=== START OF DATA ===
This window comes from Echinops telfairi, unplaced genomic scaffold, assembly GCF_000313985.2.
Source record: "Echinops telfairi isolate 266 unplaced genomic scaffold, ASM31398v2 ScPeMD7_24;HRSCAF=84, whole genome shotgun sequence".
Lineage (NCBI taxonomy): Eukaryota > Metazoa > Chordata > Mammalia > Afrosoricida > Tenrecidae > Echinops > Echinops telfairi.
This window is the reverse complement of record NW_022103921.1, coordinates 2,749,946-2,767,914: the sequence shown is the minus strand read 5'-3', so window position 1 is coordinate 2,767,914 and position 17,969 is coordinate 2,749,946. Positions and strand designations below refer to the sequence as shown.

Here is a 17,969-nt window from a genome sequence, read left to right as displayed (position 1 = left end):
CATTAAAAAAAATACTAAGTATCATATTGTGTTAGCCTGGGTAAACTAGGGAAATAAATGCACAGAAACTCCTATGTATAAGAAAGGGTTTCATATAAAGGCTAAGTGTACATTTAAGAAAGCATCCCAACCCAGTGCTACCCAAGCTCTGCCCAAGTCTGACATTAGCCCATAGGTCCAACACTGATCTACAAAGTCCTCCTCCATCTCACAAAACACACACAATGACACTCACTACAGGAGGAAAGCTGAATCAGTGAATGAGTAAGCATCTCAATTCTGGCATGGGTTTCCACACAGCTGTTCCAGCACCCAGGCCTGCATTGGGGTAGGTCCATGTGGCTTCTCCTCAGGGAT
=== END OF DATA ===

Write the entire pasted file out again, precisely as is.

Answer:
This window comes from Echinops telfairi, unplaced genomic scaffold, assembly GCF_000313985.2.
Source record: "Echinops telfairi isolate 266 unplaced genomic scaffold, ASM31398v2 ScPeMD7_24;HRSCAF=84, whole genome shotgun sequence".
Lineage (NCBI taxonomy): Eukaryota > Metazoa > Chordata > Mammalia > Afrosoricida > Tenrecidae > Echinops > Echinops telfairi.
This window is the reverse complement of record NW_022103921.1, coordinates 2,749,946-2,767,914: the sequence shown is the minus strand read 5'-3', so window position 1 is coordinate 2,767,914 and position 17,969 is coordinate 2,749,946. Positions and strand designations below refer to the sequence as shown.

Here is a 17,969-nt window from a genome sequence, read left to right as displayed (position 1 = left end):
CATTAAAAAAAATACTAAGTATCATATTGTGTTAGCCTGGGTAAACTAGGGAAATAAATGCACAGAAACTCCTATGTATAAGAAAGGGTTTCATATAAAGGCTAAGTGTACATTTAAGAAAGCATCCCAACCCAGTGCTACCCAAGCTCTGCCCAAGTCTGACATTAGCCCATAGGTCCAACACTGATCTACAAAGTCCTCCTCCATCTCACAAAACACACACAATGACACTCACTACAGGAGGAAAGCTGAATCAGTGAATGAGTAAGCATCTCAATTCTGGCATGGGTTTCCACACAGCTGTTCCAGCACCCAGGCCTGCATTGGGGTAGGTCCATGTGGCTTCTCCTCAGGGAT